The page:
In addition, if the accounting system uses subledgers, it must close out each subledger for the month prior to closing the general ledger for the entire company. If the subsidiaries also use their own subledgers, then their subledgers must be closed out before the results of the subsidiaries can be transferred to the books of the parent company. Since the income summary account is only a transitional account, it is also acceptable to close directly to the retained earnings account and bypass the income summary account entirely. The net result of these activities is to move the net profit or net loss for the period into the retained earnings account, which appears in the stockholders’ equity section of the balance sheet.
Final thoughts on closing entries
On the statement of retained earnings, we reported the
ending balance of retained earnings to be $15,190. We need to do
the closing entries to make https://intuit-payroll.org/ them match and zero out the temporary
accounts. Now that the journal entries are prepared and posted, you are almost ready to start next year.
All of these entries have emptied the revenue, expense, and income summary accounts, and shifted the net profit for the period to the retained earnings account. The remaining balance in Retained Earnings is $4,565 (Figure 5.6). This is the same figure found on the statement of retained earnings. Notice that the balances in interest revenue and service revenue are now zero and are ready to accumulate revenues in the next period.
Understanding Closing Entries
A closing entry is a journal entry made at the end of accounting periods that involves shifting data from temporary accounts on the income statement to permanent accounts on the balance sheet. Temporary accounts include revenue, expenses, and dividends, and these accounts must be closed at the end of the accounting year. This is no different from what will happen to a company at the end of an accounting period.
The closing entry will debit both interest revenue and service revenue, and credit Income Summary. The first entry closes revenue accounts to the Income Summary account. The second entry closes expense accounts to the Income Summary account.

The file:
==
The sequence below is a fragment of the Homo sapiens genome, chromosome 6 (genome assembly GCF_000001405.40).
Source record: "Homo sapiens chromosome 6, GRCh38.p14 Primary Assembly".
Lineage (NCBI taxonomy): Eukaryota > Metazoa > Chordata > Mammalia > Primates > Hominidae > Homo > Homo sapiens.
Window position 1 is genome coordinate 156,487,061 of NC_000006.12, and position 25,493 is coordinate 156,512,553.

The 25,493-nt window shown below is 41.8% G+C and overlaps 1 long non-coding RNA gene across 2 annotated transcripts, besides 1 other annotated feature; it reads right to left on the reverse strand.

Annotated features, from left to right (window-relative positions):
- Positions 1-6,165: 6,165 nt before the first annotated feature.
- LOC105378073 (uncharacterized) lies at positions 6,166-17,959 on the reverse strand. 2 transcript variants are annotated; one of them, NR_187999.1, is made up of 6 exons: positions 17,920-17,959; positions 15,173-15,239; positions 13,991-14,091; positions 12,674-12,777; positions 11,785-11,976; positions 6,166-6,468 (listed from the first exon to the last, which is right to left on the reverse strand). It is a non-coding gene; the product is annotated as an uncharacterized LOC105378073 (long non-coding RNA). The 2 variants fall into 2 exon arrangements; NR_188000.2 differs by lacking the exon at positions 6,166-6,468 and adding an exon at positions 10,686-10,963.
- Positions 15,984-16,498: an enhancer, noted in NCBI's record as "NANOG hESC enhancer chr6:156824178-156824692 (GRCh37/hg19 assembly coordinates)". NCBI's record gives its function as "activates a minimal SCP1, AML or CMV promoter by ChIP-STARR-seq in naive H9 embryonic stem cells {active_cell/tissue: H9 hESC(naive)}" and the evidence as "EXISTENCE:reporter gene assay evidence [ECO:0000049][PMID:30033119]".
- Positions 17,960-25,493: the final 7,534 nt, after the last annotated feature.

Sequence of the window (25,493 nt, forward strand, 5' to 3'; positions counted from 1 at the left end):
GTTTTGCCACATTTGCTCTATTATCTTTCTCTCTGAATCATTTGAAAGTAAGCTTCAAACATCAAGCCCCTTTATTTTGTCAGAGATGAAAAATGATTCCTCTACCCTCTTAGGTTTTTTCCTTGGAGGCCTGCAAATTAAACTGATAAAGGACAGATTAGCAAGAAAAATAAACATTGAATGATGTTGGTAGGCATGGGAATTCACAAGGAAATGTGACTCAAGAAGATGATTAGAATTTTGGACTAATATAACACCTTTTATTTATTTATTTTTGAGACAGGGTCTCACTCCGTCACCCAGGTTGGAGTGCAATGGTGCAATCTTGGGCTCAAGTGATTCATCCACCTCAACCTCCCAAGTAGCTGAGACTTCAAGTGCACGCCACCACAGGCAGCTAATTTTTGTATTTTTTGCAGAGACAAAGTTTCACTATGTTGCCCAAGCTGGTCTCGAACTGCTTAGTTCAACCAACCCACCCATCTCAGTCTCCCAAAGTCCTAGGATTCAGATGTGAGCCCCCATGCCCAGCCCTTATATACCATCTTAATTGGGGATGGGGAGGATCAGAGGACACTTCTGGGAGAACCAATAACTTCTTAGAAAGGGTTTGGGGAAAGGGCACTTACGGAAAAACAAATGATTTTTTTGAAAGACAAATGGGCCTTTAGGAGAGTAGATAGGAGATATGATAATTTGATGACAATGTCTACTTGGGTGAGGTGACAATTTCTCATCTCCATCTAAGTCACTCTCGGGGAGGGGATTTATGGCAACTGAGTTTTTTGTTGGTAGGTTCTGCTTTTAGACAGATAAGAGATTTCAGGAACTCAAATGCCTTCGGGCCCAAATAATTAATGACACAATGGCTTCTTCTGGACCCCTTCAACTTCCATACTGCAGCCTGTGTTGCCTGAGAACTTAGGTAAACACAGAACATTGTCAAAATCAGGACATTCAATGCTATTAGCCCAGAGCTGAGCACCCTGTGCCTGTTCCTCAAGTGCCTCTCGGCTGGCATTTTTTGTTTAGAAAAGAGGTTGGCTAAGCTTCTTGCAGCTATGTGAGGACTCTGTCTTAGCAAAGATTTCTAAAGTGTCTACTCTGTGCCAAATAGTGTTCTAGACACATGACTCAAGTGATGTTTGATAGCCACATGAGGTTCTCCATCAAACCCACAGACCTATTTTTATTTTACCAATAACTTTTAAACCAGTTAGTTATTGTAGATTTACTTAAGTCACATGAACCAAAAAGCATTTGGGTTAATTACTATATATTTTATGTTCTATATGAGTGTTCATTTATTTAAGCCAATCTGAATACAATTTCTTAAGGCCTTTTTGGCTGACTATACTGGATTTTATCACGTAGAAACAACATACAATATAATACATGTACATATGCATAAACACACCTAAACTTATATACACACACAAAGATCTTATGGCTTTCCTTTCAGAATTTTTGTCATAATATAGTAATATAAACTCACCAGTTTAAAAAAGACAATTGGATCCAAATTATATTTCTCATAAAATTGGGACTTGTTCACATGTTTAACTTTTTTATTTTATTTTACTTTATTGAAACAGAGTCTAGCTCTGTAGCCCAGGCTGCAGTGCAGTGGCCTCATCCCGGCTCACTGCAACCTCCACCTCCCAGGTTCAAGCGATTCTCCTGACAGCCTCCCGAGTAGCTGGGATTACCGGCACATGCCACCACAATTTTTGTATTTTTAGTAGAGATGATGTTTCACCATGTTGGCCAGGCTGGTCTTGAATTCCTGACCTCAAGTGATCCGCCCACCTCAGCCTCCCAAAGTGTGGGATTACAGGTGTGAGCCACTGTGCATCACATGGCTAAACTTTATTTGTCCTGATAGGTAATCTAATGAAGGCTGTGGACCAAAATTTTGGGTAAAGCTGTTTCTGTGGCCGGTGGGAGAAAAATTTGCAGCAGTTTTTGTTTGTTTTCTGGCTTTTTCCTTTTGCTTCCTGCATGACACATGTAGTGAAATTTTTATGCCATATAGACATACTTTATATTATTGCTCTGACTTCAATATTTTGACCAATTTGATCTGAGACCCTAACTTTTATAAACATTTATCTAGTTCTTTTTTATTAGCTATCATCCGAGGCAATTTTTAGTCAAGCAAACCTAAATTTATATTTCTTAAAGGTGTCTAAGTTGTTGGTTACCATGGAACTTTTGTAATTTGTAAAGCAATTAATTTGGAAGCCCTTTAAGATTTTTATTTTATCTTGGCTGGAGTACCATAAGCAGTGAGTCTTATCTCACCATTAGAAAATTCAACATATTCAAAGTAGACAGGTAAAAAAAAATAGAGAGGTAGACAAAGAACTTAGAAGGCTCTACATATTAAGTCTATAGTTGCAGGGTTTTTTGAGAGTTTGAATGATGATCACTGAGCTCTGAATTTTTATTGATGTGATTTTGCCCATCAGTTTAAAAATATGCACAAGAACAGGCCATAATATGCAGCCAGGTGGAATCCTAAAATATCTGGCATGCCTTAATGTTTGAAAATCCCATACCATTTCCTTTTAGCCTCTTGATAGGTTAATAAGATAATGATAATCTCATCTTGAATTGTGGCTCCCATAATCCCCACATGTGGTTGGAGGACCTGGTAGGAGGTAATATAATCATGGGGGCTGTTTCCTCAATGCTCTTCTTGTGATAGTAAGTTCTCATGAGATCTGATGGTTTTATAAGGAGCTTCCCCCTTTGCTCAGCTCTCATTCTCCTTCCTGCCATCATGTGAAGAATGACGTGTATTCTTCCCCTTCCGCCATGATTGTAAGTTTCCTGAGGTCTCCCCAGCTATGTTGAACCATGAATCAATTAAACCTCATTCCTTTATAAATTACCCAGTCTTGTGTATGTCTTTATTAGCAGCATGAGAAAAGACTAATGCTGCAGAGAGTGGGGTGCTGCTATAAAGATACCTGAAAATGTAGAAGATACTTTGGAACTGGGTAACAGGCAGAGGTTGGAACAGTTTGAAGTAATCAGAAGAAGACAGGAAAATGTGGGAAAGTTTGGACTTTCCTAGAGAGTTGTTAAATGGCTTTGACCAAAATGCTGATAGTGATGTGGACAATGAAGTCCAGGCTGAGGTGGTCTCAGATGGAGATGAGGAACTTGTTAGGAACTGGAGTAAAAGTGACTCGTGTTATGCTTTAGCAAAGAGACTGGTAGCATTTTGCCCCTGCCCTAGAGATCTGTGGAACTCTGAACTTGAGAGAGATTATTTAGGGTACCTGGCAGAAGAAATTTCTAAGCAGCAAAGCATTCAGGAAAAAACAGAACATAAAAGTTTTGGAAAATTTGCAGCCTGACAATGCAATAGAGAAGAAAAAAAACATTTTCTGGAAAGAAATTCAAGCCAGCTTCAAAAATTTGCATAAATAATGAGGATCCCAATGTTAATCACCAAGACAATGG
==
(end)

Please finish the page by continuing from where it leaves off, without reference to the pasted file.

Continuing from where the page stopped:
If you put the revenues and expenses directly
into retained earnings, you will not see that check figure. No
matter which way you choose to close, the same final prepaid insurance journal entry balance is in
retained earnings. As mentioned, temporary accounts in the general ledger consist of income statement accounts such as sales or expense accounts.
The credit to income summary should equal
the total revenue from the income statement. Instead, the basic closing step is to access an option in the software to close the reporting period. Doing so automatically populates the retained earnings account for you, and prevents any further transactions from being recorded in the system for the period that has been closed. Your closing journal entries serve as a way to zero out temporary accounts such as revenue and expenses, ensuring that you begin each new accounting period properly. Since dividend and withdrawal accounts are not income statement accounts, they do not typically use the income summary account.
The eighth step in the accounting cycle is preparing closing entries, which includes journalizing and posting the entries to the ledger. Companies are required to close their books at the end of each fiscal year so that they can prepare their annual financial statements and tax returns. Clear the balance of the revenue account by debiting revenue and crediting income summary.
This is an optional step in the accounting cycle that you will learn about in future courses. Steps 1 through 4 were covered in Analyzing and Recording Transactions and Steps 5 through 7 were covered in The Adjustment Process. And so, the amounts in one accounting period should be closed so that they won’t get mixed with those in the next period. For partnerships, each partners’ capital account will be credited based on the agreement of the partnership (for example, 50% to Partner A, 30% to B, and 20% to C). For corporations, Income Summary is closed entirely to “Retained Earnings”.